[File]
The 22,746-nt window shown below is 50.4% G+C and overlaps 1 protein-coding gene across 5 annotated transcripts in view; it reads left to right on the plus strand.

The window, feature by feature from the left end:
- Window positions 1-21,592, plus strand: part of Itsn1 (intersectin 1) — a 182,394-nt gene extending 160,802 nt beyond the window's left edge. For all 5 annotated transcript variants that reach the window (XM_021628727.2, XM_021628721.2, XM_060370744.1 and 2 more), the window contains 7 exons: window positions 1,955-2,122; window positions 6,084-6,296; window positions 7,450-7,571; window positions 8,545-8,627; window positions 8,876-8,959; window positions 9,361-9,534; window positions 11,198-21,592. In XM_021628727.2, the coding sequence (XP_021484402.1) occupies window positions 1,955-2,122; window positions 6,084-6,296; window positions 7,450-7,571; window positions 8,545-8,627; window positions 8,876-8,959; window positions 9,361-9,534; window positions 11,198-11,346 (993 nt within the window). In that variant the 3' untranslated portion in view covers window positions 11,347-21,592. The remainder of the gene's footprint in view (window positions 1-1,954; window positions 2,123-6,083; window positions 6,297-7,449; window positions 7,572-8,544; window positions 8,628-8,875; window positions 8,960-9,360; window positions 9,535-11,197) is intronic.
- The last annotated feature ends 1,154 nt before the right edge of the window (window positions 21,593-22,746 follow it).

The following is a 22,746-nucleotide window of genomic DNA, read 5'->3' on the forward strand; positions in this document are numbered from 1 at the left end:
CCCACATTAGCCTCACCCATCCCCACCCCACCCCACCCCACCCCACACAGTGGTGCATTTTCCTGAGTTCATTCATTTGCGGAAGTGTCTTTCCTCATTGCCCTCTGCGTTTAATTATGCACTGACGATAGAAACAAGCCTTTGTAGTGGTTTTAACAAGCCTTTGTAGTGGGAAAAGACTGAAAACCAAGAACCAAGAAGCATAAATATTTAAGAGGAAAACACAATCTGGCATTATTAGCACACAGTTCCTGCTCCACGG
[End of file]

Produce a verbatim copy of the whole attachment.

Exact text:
The 22,746-nt window shown below is 50.4% G+C and overlaps 1 protein-coding gene across 5 annotated transcripts in view; it reads left to right on the plus strand.

The window, feature by feature from the left end:
- Window positions 1-21,592, plus strand: part of Itsn1 (intersectin 1) — a 182,394-nt gene extending 160,802 nt beyond the window's left edge. For all 5 annotated transcript variants that reach the window (XM_021628727.2, XM_021628721.2, XM_060370744.1 and 2 more), the window contains 7 exons: window positions 1,955-2,122; window positions 6,084-6,296; window positions 7,450-7,571; window positions 8,545-8,627; window positions 8,876-8,959; window positions 9,361-9,534; window positions 11,198-21,592. In XM_021628727.2, the coding sequence (XP_021484402.1) occupies window positions 1,955-2,122; window positions 6,084-6,296; window positions 7,450-7,571; window positions 8,545-8,627; window positions 8,876-8,959; window positions 9,361-9,534; window positions 11,198-11,346 (993 nt within the window). In that variant the 3' untranslated portion in view covers window positions 11,347-21,592. The remainder of the gene's footprint in view (window positions 1-1,954; window positions 2,123-6,083; window positions 6,297-7,449; window positions 7,572-8,544; window positions 8,628-8,875; window positions 8,960-9,360; window positions 9,535-11,197) is intronic.
- The last annotated feature ends 1,154 nt before the right edge of the window (window positions 21,593-22,746 follow it).

The following is a 22,746-nucleotide window of genomic DNA, read 5'->3' on the forward strand; positions in this document are numbered from 1 at the left end:
CCCACATTAGCCTCACCCATCCCCACCCCACCCCACCCCACCCCACACAGTGGTGCATTTTCCTGAGTTCATTCATTTGCGGAAGTGTCTTTCCTCATTGCCCTCTGCGTTTAATTATGCACTGACGATAGAAACAAGCCTTTGTAGTGGTTTTAACAAGCCTTTGTAGTGGGAAAAGACTGAAAACCAAGAACCAAGAAGCATAAATATTTAAGAGGAAAACACAATCTGGCATTATTAGCACACAGTTCCTGCTCCACGG